Objective: To evaluate standardized developmental test performance of infants and children who as fetuses had mild isolated cerebral ventriculomegaly diagnosed by ultrasound.
Methods: Ultrasound records from 1990 to 1996 were searched for cases of mild isolated ventriculomegaly, and standardized developmental testing of the children was offered to their parents. Each consented child was matched to a normal antepartum subject with respect to sex, race, indication for ultrasound, and gestational age (+/- 2 weeks) at the time of ultrasound. Tests of cognitive, motor, and adaptive behavior were then administered by examiners blinded to the subjects' case or comparison status.
Results: Twenty-two cases and an equal number of matched comparison subjects completed the testing. The ventriculomegaly and comparison groups were similar with respect to parental age, maternal education, and household income. The ventriculomegaly subjects scored significantly lower than the comparison group on both the Bayley Scales of Infant Development: mental development index (88.95 versus 99.68, P = .017) and psychomotor development index (95.99 versus 103.95, P = .039). Eight of the 22 ventriculomegaly children were classified as developmentally delayed on the mental developmental index compared with one of 22 children in the comparison group (P = .021). Adaptive behavior skills, as measured by the Vineland Behavior Scales (99.64 versus 102.68), were not significantly different between the groups (P = .571).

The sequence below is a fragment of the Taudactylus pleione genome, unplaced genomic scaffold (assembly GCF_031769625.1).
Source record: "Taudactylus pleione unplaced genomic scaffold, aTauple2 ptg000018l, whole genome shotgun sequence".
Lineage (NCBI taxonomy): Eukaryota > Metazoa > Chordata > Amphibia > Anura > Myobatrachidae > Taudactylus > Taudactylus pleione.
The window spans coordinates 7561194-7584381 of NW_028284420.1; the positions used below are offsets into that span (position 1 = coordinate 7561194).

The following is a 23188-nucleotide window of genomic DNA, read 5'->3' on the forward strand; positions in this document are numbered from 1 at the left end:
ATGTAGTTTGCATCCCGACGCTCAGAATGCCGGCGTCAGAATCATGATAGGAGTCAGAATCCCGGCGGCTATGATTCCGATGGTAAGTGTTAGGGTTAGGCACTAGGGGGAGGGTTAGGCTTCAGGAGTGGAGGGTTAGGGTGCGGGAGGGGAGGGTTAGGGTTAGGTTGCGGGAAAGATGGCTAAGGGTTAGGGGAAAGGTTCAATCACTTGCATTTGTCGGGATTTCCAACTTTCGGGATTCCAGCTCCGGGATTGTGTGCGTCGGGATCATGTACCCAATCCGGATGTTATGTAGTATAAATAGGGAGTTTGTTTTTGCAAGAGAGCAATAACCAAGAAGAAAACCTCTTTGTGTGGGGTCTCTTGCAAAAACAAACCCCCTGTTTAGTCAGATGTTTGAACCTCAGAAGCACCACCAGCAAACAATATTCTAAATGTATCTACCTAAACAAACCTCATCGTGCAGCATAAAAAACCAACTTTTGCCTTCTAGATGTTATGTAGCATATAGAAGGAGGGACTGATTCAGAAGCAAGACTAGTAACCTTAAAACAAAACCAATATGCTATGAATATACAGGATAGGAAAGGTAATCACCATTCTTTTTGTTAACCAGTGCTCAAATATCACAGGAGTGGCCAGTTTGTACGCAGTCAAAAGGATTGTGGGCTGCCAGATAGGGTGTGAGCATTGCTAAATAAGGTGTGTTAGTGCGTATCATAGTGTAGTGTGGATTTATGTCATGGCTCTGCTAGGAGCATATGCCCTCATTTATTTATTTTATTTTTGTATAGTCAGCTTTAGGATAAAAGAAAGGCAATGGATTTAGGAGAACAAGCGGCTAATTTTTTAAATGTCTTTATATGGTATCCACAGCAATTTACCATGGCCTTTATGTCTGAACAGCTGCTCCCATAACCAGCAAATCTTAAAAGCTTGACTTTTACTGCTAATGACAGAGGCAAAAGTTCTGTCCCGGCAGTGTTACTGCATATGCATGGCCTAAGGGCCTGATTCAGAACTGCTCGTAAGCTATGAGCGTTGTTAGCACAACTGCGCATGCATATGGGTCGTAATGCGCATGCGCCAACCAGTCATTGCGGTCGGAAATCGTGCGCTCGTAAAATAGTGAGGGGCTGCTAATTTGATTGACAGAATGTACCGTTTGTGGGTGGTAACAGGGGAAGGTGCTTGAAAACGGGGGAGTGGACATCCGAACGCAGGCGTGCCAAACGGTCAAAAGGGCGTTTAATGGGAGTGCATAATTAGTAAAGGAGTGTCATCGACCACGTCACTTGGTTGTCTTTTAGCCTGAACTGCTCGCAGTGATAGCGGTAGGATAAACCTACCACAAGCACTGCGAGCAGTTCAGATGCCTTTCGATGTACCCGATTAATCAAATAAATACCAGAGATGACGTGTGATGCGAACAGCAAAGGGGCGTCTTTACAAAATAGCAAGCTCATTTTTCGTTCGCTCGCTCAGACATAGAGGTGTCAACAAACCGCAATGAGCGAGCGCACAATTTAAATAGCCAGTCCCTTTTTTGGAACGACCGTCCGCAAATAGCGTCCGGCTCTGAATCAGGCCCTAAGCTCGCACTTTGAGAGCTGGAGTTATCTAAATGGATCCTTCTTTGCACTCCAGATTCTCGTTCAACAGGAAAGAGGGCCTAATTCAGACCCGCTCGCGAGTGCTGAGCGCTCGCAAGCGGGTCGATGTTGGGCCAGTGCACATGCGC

Conclusion: Mild isolated ventriculomegaly detected on antepartum sonographic examination is associated with a significant risk for developmental delay. Insofar as these children were judged to be completely normal at birth, our findings represent an important application of antepartum sonography for identifying infants who could be targeted for early childhood intervention.